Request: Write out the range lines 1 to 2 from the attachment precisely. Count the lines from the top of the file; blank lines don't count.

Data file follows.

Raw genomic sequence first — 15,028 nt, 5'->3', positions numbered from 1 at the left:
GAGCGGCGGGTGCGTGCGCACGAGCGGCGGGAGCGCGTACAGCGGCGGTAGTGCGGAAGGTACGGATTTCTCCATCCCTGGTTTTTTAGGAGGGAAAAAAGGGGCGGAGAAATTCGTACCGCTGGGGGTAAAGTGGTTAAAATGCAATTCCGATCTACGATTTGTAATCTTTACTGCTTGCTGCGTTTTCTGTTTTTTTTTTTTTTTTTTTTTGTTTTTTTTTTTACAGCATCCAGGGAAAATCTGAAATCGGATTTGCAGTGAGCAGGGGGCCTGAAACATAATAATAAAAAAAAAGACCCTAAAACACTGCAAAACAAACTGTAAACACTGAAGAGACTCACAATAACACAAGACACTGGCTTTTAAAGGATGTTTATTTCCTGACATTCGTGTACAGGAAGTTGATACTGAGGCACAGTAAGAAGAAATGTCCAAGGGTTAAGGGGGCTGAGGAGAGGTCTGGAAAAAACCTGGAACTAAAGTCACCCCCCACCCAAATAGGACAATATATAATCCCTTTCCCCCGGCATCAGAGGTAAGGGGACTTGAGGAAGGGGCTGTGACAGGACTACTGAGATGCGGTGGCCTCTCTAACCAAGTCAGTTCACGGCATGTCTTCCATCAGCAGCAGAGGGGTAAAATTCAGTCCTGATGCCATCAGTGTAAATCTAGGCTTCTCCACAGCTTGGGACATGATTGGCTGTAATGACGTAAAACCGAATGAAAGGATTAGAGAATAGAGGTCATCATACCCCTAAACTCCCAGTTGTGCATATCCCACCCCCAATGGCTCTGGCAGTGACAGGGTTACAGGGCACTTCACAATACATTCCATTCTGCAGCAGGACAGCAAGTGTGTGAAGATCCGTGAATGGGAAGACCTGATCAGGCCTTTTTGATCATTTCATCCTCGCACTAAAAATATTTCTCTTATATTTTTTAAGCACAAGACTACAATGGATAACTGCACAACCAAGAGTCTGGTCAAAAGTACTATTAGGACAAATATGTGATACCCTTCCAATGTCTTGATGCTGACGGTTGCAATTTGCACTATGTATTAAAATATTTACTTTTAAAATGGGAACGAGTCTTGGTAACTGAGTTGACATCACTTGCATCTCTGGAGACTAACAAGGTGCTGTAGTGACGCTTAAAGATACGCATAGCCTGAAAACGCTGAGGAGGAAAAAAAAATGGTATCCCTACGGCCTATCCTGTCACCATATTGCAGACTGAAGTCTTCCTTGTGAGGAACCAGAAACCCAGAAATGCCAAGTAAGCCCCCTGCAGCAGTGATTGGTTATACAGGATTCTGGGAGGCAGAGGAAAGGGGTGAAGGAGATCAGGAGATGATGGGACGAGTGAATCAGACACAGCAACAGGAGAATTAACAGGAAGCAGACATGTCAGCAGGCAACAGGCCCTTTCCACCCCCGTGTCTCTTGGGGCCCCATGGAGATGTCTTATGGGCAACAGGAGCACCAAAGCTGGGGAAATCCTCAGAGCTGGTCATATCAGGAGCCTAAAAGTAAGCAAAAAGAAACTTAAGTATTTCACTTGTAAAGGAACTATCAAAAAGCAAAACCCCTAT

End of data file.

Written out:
Raw genomic sequence first — 15,028 nt, 5'->3', positions numbered from 1 at the left:
GAGCGGCGGGTGCGTGCGCACGAGCGGCGGGAGCGCGTACAGCGGCGGTAGTGCGGAAGGTACGGATTTCTCCATCCCTGGTTTTTTAGGAGGGAAAAAAGGGGCGGAGAAATTCGTACCGCTGGGGGTAAAGTGGTTAAAATGCAATTCCGATCTACGATTTGTAATCTTTACTGCTTGCTGCGTTTTCTGTTTTTTTTTTTTTTTTTTTTTGTTTTTTTTTTTACAGCATCCAGGGAAAATCTGAAATCGGATTTGCAGTGAGCAGGGGGCCTGAAACATAATAATAAAAAAAAAGACCCTAAAACACTGCAAAACAAACTGTAAACACTGAAGAGACTCACAATAACACAAGACACTGGCTTTTAAAGGATGTTTATTTCCTGACATTCGTGTACAGGAAGTTGATACTGAGGCACAGTAAGAAGAAATGTCCAAGGGTTAAGGGGGCTGAGGAGAGGTCTGGAAAAAACCTGGAACTAAAGTCACCCCCCACCCAAATAGGACAATATATAATCCCTTTCCCCCGGCATCAGAGGTAAGGGGACTTGAGGAAGGGGCTGTGACAGGACTACTGAGATGCGGTGGCCTCTCTAACCAAGTCAGTTCACGGCATGTCTTCCATCAGCAGCAGAGGGGTAAAATTCAGTCCTGATGCCATCAGTGTAAATCTAGGCTTCTCCACAGCTTGGGACATGATTGGCTGTAATGACGTAAAACCGAATGAAAGGATTAGAGAATAGAGGTCATCATACCCCTAAACTCCCAGTTGTGCATATCCCACCCCCAATGGCTCTGGCAGTGACAGGGTTACAGGGCACTTCACAATACATTCCATTCTGCAGCAGGACAGCAAGTGTGTGAAGATCCGTGAATGGGAAGACCTGATCAGGCCTTTTTGATCATTTCATCCTCGCACTAAAAATATTTCTCTTATATTTTTTAAGCACAAGACTACAATGGATAACTGCACAACCAAGAGTCTGGTCAAAAGTACTATTAGGACAAATATGTGATACCCTTCCAATGTCTTGATGCTGACGGTTGCAATTTGCACTATGTATTAAAATATTTACTTTTAAAATGGGAACGAGTCTTGGTAACTGAGTTGACATCACTTGCATCTCTGGAGACTAACAAGGTGCTGTAGTGACGCTTAAAGATACGCATAGCCTGAAAACGCTGAGGAGGAAAAAAAAATGGTATCCCTACGGCCTATCCTGTCACCATATTGCAGACTGAAGTCTTCCTTGTGAGGAACCAGAAACCCAGAAATGCCAAGTAAGCCCCCTGCAGCAGTGATTGGTTATACAGGATTCTGGGAGGCAGAGGAAAGGGGTGAAGGAGATCAGGAGATGATGGGACGAGTGAATCAGACACAGCAACAGGAGAATTAACAGGAAGCAGACATGTCAGCAGGCAACAGGCCCTTTCCACCCCCGTGTCTCTTGGGGCCCCATGGAGATGTCTTATGGGCAACAGGAGCACCAAAGCTGGGGAAATCCTCAGAGCTGGTCATATCAGGAGCCTAAAAGTAAGCAAAAAGAAACTTAAGTATTTCACTTGTAAAGGAACTATCAAAAAGCAAAACCCCTAT